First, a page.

Super Absorbent Polymer (Hereinafter referred to as SAP) is a new type of functional polymer material. As an absorbency material, it can absorb hundreds to thousands of times its weight and become water-swelling Hydrogel. Hydrogels have the ability to keep water even if under the pressure. It is so different from the other traditional water-absorbing material such as tissue paper, cotton, sponge, and fluff pulp. So, what is the history of SAP?
In the 1980s, water-absorbing materials were tissue paper, cotton, sponge, and fluff pulp. The water retention capacity of these materials is only 20 times their weight – at most.
In the 1960s, the United States Department of Agriculture started to work on materials to improve water conservation in soils. They developed a resin based on the grafting of acrylonitrile polymer onto the backbone of starch molecules. This new absorbency material can absorb more than 400 times its weight. The most important thing is, the gel did not release liquid water even under pressure!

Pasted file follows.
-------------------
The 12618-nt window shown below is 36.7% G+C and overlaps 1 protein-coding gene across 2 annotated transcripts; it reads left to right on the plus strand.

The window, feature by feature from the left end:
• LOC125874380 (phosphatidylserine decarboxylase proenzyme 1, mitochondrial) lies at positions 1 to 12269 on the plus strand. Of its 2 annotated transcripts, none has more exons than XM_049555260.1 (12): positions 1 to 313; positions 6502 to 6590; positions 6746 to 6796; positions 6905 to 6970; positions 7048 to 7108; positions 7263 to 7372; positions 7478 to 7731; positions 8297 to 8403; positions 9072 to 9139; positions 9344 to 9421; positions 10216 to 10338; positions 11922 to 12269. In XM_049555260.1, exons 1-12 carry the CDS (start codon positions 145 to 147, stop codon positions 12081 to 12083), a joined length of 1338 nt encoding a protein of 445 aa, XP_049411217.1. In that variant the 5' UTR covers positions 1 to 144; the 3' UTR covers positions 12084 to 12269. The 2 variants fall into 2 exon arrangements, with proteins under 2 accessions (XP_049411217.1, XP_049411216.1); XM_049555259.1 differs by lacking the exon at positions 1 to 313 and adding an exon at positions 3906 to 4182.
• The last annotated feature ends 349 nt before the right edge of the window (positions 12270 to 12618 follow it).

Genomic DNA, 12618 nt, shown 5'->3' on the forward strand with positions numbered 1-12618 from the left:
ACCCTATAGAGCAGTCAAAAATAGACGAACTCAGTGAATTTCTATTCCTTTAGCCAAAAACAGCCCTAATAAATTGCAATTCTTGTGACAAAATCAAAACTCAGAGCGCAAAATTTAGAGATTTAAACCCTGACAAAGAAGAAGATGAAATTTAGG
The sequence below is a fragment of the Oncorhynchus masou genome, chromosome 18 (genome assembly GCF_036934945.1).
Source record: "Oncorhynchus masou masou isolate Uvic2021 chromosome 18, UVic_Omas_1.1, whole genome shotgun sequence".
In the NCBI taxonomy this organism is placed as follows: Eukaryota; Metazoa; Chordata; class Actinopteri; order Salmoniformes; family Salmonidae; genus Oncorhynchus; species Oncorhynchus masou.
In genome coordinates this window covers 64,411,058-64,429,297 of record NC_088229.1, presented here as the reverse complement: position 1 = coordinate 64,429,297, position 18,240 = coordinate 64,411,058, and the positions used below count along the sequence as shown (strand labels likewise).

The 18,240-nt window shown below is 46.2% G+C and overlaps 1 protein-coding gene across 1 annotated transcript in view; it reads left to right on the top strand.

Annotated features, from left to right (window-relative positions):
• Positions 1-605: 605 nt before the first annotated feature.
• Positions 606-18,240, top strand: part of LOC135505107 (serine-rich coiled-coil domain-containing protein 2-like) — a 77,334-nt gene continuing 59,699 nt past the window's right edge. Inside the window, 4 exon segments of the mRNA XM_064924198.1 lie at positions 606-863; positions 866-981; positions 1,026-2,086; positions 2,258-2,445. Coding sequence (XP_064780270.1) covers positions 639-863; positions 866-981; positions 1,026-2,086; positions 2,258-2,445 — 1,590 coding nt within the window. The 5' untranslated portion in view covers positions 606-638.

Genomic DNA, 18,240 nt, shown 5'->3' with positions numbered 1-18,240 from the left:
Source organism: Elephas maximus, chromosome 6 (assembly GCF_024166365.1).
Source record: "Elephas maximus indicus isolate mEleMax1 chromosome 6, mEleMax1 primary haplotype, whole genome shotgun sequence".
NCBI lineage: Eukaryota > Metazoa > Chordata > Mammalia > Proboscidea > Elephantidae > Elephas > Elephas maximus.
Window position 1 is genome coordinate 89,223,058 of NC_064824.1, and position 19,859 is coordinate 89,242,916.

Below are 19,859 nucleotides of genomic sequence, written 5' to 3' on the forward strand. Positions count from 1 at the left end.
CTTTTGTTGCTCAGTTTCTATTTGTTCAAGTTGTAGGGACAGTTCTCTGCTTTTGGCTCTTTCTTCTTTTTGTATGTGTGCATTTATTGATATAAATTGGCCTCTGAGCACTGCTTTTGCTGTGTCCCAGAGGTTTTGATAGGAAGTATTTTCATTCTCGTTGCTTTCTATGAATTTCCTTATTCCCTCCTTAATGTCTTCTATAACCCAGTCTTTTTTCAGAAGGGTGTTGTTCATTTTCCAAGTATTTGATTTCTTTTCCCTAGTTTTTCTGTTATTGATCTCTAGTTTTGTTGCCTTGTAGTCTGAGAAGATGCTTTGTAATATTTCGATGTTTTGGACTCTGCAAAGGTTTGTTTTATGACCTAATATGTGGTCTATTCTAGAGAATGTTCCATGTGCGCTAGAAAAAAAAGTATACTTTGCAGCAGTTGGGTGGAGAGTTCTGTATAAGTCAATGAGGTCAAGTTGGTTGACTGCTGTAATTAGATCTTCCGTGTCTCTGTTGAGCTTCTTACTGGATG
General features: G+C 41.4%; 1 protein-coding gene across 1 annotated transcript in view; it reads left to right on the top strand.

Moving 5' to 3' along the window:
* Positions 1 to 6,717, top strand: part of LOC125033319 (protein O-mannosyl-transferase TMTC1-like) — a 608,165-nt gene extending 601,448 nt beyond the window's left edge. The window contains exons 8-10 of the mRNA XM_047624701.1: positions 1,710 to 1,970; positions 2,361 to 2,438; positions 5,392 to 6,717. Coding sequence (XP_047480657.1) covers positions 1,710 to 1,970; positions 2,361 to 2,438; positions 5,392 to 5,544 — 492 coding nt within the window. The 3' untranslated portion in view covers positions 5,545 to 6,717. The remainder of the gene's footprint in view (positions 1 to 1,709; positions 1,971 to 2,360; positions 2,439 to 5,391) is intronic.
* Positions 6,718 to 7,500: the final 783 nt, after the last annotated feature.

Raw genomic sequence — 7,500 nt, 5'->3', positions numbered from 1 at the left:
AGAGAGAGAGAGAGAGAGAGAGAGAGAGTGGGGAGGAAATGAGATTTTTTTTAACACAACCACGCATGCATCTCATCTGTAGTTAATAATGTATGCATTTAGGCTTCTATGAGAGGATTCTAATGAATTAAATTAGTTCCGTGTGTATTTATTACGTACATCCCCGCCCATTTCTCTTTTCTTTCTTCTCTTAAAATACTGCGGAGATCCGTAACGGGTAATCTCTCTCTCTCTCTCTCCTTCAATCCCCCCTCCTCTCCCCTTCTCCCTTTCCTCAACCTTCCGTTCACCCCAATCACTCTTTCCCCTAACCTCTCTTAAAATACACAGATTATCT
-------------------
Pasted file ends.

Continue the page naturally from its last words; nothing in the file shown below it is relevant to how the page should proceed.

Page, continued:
As Japanese companies were excluded by the USDA, they started independent research using starch, carboxymethylcellulose (CMC), acrylic acid, polyvinyl alcohol (PVA), and isobutylene maleic anhydride (IMA).
In the 1970s, SAP was used commercially for the first time -for disposable hygienic products (not for soil amendment applications as originally intended).
SAP was first used in Europe in a baby diaper in 1982. Shortly thereafter, UniCharm introduced super absorbent baby diapers in Japan.
Over the years, technology has progressed so that there is little if any starch-grafted super absorbent polymer used in disposable hygienic products. These super absorbents typically are cross-linked acrylic homopolymers (usually Sodium neutralized).
Superabsorbents used in soil amendments applications tend to be cross-linked acrylic-acrylamide co-polymers (usually Potassium neutralized).